We Steal Secrets: The Story of WikiLeaks: Julian Assange Refuses to Be Captured

We Steal Secrets:

The Story of WikiLeaks

Opens Fri., June 14 at SIFF Cinema Uptown. Rated R. 130 minutes.

Alex Gibney is the documentary filmmaker whose politically charged exposés include Enron: The Smartest Guys in the Room and the Oscar-winning Taxi to the Dark Side. It makes sense that he would clamber onto the spicy tale of Julian Assange, the white-haired super-hacker whose WikiLeaks enterprise has brought down the wrath of governments and corporations. Gibney should be a good match with the subject. But We Steal Secrets, while containing no shortage of fascinating material, is less than satisfying.

Gibney begins with background on Assange and WikiLeaks, building to the 2010 disclosure of a video of the U.S. military killing people revealed to be non-combatants in Baghdad. That was followed by the cascade of classified documents leaked by Assange and simultaneously published in The New York Times.

Although the film stops to discuss this material, and allows for talking heads to comment on it, the focus shifts to personalities. One is Assange, whose image gradually evolves from glamorous-if-nerdy whistleblower to paranoid egotist. Assange has inspired much hero worship among his admirers, so let me add that yes, he has plenty of reason to be paranoid, and probably almost as much reason to be an egotist. We Steal Secrets covers the charges of sexual impropriety made against Assange by two Swedish women, and—though Assange’s backers dispute this—appears to lay out an even-handed case. That legal thicket is part of the reason Assange has spent over a year inside Ecuador’s embassy in London, awaiting exile, extradition, or arrest.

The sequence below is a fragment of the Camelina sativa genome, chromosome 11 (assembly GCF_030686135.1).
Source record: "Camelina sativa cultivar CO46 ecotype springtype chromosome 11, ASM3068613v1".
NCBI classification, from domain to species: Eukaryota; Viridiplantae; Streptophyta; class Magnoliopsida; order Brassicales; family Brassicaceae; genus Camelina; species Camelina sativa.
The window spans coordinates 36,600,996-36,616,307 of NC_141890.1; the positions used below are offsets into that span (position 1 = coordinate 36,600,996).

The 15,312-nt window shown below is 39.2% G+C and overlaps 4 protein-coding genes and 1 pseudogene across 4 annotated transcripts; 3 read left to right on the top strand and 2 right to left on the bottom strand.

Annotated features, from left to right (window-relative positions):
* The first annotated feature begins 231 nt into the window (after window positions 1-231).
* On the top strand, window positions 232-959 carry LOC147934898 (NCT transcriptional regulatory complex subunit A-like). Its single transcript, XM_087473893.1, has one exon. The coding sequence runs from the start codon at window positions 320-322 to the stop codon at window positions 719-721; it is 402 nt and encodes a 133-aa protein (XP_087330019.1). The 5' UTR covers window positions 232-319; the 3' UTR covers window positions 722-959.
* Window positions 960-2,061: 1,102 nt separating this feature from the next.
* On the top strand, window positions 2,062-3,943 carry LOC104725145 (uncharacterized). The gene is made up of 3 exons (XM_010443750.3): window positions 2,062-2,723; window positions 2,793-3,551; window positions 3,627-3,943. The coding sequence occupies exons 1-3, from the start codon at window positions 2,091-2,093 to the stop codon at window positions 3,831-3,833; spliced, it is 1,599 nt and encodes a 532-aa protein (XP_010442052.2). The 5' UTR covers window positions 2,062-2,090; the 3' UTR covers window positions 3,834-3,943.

The other personality is Bradley Manning, the U.S. soldier whose access to thousands of classified items allegedly led him to spill this great cache to Assange and company. You can almost feel Gibney’s attention gravitating to Manning’s curious profile: a troubled gay Oklahoma kid, too sensitive to belong in the military, overwhelmed by loneliness while stationed in Iraq. (Disastrously, he confides in a cyber-buddy about his leak to Assange.)

Neither Manning nor Assange is interviewed, so we have to glean what we can from prior interviews and statements. A bigger problem: While the film’s release is timely (Manning’s trial began last week, and the NSA leak gives a new life to the subject), there’s a lingering sense that We Steal Secrets arrives while its story is in midstream. There’s too much hanging in the balance for this movie to feel definitive.

film@seattleweekly.com

 
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